Whatever the outcome of the leadership race, both Durbin and Murray may retain their ranking slots on the panel’s largest subcommittees. Durbin is ranking on the Defense Subcommittee, which has jurisdiction over more than $500 billion in annual Pentagon funds. Murray is ranking on the Labor, Health, and Human Services panel, which is responsible for more than $200 billion in spending.
Beyond the top slots, some change is expected in the lineup of subcommittee chairmen and ranking members.
Blunt’s ability to win his race—one of the most closely watched in the country—means he can return to the chairmanship of the Labor-HHS Subcommittee. Meanwhile, Cochran could continue as chairman of Defense and Shelby, Commerce-Justice-Science. Hoeven can return to Homeland Security, Boozman to Financial Services, Murkowski to Interior-Environment, Moran to Agriculture, Sen. Lamar Alexander (R-Tenn.) to Energy and Water, Sen. Lindsey Graham (R-S.C.) to State Foreign Operations, Sen. Susan Collins (R-Maine) at Transportation, Housing, and Urban Development, and Sen. Shelley Moore Capito (R-W.Va.) at Legislative Branch.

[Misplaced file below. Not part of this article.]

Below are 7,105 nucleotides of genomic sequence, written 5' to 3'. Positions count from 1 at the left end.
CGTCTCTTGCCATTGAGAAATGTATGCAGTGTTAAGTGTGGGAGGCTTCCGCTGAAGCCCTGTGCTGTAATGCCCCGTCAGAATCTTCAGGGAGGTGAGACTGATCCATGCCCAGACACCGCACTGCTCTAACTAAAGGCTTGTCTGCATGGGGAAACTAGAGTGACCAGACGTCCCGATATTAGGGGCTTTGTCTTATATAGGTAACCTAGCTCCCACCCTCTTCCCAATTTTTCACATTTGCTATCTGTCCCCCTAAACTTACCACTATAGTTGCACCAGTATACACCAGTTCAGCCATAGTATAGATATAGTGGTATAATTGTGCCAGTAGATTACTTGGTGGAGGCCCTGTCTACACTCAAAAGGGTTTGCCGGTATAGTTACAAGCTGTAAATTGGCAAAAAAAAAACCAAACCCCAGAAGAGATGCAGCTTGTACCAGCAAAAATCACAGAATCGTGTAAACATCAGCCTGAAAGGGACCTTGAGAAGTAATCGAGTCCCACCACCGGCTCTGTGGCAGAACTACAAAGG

But Kirk’s loss means the top Republican slot on the Military Construction and Veterans Affairs Subcommittee will be open. A move by another cardinal—such as Hoeven or Capito—to move into the slot could generate other changes in the lineup.
On the Democratic side, some changes may be initiated if Feinstein seeks to succeed Mikulski as the ranking member of the C-J-S Subcommittee. That would require her to give up her ranking slot at Energy and Water. Sen. Jon Tester (D-Mont.) is seen as interested in taking that position. He is currently ranking member on Milcon-VA.
To contact the reporter on this story: Nancy Ognanovich in Washington at email@example.com
To contact the editor responsible for this story: Paul Hendrie at pHendrie@bna.com
Copyright © 2016 The Bureau of National Affairs, Inc. All Rights Reserved.